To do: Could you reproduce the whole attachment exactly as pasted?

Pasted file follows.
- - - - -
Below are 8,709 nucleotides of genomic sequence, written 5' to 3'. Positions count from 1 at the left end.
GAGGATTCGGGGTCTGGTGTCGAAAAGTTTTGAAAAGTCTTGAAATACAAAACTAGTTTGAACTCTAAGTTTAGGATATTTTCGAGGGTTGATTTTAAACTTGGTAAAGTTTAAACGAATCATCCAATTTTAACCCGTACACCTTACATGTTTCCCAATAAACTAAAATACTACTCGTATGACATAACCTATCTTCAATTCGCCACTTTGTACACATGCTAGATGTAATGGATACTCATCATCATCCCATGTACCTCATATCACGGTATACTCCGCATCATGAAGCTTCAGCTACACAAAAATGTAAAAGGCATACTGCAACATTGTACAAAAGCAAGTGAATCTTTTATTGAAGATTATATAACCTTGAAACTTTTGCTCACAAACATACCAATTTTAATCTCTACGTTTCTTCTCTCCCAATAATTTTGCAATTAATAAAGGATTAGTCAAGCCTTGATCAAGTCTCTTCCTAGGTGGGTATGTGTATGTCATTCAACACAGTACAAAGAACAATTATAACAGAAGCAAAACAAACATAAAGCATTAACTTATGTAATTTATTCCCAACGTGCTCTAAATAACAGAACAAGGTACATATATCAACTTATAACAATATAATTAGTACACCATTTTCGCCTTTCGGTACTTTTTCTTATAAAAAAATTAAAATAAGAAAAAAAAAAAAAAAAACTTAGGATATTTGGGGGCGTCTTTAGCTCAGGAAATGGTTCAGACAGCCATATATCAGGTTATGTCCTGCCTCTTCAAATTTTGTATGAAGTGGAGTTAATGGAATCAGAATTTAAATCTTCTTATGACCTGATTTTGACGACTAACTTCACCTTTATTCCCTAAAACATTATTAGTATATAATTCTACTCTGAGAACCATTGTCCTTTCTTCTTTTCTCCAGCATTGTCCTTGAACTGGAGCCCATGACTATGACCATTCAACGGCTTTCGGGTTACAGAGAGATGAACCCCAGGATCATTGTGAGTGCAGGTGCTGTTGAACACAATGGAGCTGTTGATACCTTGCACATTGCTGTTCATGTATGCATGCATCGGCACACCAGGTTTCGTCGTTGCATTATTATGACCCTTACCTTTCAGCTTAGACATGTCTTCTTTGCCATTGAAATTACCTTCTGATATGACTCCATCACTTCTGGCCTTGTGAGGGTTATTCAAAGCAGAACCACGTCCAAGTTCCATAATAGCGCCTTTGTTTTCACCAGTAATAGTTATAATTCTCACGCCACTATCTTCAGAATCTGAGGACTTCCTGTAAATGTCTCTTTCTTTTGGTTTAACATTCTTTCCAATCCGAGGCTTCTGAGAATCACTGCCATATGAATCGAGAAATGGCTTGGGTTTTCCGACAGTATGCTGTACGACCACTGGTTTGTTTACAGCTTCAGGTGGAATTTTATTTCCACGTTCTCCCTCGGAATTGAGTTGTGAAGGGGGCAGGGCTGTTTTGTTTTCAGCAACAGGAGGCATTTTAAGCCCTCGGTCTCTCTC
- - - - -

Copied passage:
Below are 8,709 nucleotides of genomic sequence, written 5' to 3'. Positions count from 1 at the left end.
GAGGATTCGGGGTCTGGTGTCGAAAAGTTTTGAAAAGTCTTGAAATACAAAACTAGTTTGAACTCTAAGTTTAGGATATTTTCGAGGGTTGATTTTAAACTTGGTAAAGTTTAAACGAATCATCCAATTTTAACCCGTACACCTTACATGTTTCCCAATAAACTAAAATACTACTCGTATGACATAACCTATCTTCAATTCGCCACTTTGTACACATGCTAGATGTAATGGATACTCATCATCATCCCATGTACCTCATATCACGGTATACTCCGCATCATGAAGCTTCAGCTACACAAAAATGTAAAAGGCATACTGCAACATTGTACAAAAGCAAGTGAATCTTTTATTGAAGATTATATAACCTTGAAACTTTTGCTCACAAACATACCAATTTTAATCTCTACGTTTCTTCTCTCCCAATAATTTTGCAATTAATAAAGGATTAGTCAAGCCTTGATCAAGTCTCTTCCTAGGTGGGTATGTGTATGTCATTCAACACAGTACAAAGAACAATTATAACAGAAGCAAAACAAACATAAAGCATTAACTTATGTAATTTATTCCCAACGTGCTCTAAATAACAGAACAAGGTACATATATCAACTTATAACAATATAATTAGTACACCATTTTCGCCTTTCGGTACTTTTTCTTATAAAAAAATTAAAATAAGAAAAAAAAAAAAAAAAACTTAGGATATTTGGGGGCGTCTTTAGCTCAGGAAATGGTTCAGACAGCCATATATCAGGTTATGTCCTGCCTCTTCAAATTTTGTATGAAGTGGAGTTAATGGAATCAGAATTTAAATCTTCTTATGACCTGATTTTGACGACTAACTTCACCTTTATTCCCTAAAACATTATTAGTATATAATTCTACTCTGAGAACCATTGTCCTTTCTTCTTTTCTCCAGCATTGTCCTTGAACTGGAGCCCATGACTATGACCATTCAACGGCTTTCGGGTTACAGAGAGATGAACCCCAGGATCATTGTGAGTGCAGGTGCTGTTGAACACAATGGAGCTGTTGATACCTTGCACATTGCTGTTCATGTATGCATGCATCGGCACACCAGGTTTCGTCGTTGCATTATTATGACCCTTACCTTTCAGCTTAGACATGTCTTCTTTGCCATTGAAATTACCTTCTGATATGACTCCATCACTTCTGGCCTTGTGAGGGTTATTCAAAGCAGAACCACGTCCAAGTTCCATAATAGCGCCTTTGTTTTCACCAGTAATAGTTATAATTCTCACGCCACTATCTTCAGAATCTGAGGACTTCCTGTAAATGTCTCTTTCTTTTGGTTTAACATTCTTTCCAATCCGAGGCTTCTGAGAATCACTGCCATATGAATCGAGAAATGGCTTGGGTTTTCCGACAGTATGCTGTACGACCACTGGTTTGTTTACAGCTTCAGGTGGAATTTTATTTCCACGTTCTCCCTCGGAATTGAGTTGTGAAGGGGGCAGGGCTGTTTTGTTTTCAGCAACAGGAGGCATTTTAAGCCCTCGGTCTCTCTC